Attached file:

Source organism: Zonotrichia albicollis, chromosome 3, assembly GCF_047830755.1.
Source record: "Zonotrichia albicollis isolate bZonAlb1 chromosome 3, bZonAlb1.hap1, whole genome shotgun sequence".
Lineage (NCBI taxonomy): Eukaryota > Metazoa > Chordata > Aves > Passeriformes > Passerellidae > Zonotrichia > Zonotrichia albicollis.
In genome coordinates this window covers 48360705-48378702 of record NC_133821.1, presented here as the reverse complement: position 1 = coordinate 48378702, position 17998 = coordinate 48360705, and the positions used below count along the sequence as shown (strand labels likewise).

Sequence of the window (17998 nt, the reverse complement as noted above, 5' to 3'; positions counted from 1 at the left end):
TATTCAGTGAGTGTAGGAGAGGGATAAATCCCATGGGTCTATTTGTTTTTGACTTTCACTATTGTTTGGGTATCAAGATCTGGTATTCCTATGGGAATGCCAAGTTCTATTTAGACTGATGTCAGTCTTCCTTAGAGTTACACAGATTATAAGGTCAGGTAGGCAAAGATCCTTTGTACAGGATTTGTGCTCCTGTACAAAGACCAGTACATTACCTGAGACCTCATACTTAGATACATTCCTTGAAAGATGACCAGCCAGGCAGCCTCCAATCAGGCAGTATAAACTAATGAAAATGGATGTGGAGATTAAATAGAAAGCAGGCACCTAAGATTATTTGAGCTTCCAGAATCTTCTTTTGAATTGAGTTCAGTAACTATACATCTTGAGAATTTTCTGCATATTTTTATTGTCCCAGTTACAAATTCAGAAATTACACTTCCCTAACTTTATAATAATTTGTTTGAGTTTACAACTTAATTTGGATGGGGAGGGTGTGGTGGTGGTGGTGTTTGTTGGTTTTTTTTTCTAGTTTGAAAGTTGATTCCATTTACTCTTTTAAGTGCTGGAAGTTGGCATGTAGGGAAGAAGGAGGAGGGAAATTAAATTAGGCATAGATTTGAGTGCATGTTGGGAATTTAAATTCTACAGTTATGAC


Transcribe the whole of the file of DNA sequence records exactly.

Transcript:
Source organism: Zonotrichia albicollis, chromosome 3, assembly GCF_047830755.1.
Source record: "Zonotrichia albicollis isolate bZonAlb1 chromosome 3, bZonAlb1.hap1, whole genome shotgun sequence".
Lineage (NCBI taxonomy): Eukaryota > Metazoa > Chordata > Aves > Passeriformes > Passerellidae > Zonotrichia > Zonotrichia albicollis.
In genome coordinates this window covers 48360705-48378702 of record NC_133821.1, presented here as the reverse complement: position 1 = coordinate 48378702, position 17998 = coordinate 48360705, and the positions used below count along the sequence as shown (strand labels likewise).

Sequence of the window (17998 nt, the reverse complement as noted above, 5' to 3'; positions counted from 1 at the left end):
TATTCAGTGAGTGTAGGAGAGGGATAAATCCCATGGGTCTATTTGTTTTTGACTTTCACTATTGTTTGGGTATCAAGATCTGGTATTCCTATGGGAATGCCAAGTTCTATTTAGACTGATGTCAGTCTTCCTTAGAGTTACACAGATTATAAGGTCAGGTAGGCAAAGATCCTTTGTACAGGATTTGTGCTCCTGTACAAAGACCAGTACATTACCTGAGACCTCATACTTAGATACATTCCTTGAAAGATGACCAGCCAGGCAGCCTCCAATCAGGCAGTATAAACTAATGAAAATGGATGTGGAGATTAAATAGAAAGCAGGCACCTAAGATTATTTGAGCTTCCAGAATCTTCTTTTGAATTGAGTTCAGTAACTATACATCTTGAGAATTTTCTGCATATTTTTATTGTCCCAGTTACAAATTCAGAAATTACACTTCCCTAACTTTATAATAATTTGTTTGAGTTTACAACTTAATTTGGATGGGGAGGGTGTGGTGGTGGTGGTGTTTGTTGGTTTTTTTTTCTAGTTTGAAAGTTGATTCCATTTACTCTTTTAAGTGCTGGAAGTTGGCATGTAGGGAAGAAGGAGGAGGGAAATTAAATTAGGCATAGATTTGAGTGCATGTTGGGAATTTAAATTCTACAGTTATGAC